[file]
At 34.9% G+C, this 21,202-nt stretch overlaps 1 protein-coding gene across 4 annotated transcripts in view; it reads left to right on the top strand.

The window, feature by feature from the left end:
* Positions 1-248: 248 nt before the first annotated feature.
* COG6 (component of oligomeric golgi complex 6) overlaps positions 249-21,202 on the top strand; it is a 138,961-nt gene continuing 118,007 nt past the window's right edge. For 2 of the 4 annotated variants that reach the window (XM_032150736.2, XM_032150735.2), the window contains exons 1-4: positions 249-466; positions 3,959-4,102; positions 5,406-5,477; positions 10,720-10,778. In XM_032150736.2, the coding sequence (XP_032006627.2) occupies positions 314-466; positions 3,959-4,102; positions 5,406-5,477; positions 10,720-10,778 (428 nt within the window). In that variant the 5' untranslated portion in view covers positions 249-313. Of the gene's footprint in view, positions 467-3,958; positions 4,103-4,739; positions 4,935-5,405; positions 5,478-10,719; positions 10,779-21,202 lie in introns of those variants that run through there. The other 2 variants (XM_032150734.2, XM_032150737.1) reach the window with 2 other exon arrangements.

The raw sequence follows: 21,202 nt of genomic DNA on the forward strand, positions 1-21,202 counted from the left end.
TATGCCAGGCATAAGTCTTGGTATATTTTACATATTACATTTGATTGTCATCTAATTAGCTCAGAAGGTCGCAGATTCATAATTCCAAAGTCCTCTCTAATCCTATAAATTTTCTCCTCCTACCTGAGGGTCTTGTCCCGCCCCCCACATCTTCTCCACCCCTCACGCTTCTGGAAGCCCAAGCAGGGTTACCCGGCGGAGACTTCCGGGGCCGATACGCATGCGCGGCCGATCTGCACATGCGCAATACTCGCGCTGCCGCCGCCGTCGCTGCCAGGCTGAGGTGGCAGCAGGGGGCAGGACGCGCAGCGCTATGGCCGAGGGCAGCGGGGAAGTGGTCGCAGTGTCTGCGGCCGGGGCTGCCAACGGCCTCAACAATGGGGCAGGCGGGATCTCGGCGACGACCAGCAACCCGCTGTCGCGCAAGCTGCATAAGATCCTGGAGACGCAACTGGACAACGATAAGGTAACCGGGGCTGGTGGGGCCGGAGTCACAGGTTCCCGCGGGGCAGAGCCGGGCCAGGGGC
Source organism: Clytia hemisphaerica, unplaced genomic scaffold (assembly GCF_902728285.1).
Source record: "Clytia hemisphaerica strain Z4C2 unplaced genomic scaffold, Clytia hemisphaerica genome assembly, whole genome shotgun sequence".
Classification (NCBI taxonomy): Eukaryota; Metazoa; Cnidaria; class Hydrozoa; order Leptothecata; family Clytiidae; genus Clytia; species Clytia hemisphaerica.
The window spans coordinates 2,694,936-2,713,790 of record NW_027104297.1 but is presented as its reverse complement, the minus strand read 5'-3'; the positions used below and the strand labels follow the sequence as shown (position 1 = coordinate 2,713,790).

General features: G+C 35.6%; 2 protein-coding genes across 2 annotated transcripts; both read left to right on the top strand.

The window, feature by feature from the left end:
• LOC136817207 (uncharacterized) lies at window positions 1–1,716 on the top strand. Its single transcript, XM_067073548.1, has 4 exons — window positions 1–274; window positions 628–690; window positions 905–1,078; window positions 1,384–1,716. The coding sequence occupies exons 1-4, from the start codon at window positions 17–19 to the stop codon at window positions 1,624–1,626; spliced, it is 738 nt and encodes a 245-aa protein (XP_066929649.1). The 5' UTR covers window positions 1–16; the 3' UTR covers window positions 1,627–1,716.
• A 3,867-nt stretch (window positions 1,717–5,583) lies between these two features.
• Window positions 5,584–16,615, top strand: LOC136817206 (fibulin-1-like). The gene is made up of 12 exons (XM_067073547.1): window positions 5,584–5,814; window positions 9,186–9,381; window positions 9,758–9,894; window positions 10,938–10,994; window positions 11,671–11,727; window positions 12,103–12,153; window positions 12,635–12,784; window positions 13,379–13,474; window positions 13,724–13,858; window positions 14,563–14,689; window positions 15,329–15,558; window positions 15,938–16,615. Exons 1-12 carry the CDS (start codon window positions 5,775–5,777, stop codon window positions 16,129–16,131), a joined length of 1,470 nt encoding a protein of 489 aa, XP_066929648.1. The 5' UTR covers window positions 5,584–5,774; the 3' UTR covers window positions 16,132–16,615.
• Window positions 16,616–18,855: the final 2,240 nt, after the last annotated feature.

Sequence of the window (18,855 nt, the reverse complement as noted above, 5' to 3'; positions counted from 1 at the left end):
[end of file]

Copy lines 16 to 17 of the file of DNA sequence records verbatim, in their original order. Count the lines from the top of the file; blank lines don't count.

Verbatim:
• Window positions 16,616–18,855: the final 2,240 nt, after the last annotated feature.

Sequence of the window (18,855 nt, the reverse complement as noted above, 5' to 3'; positions counted from 1 at the left end):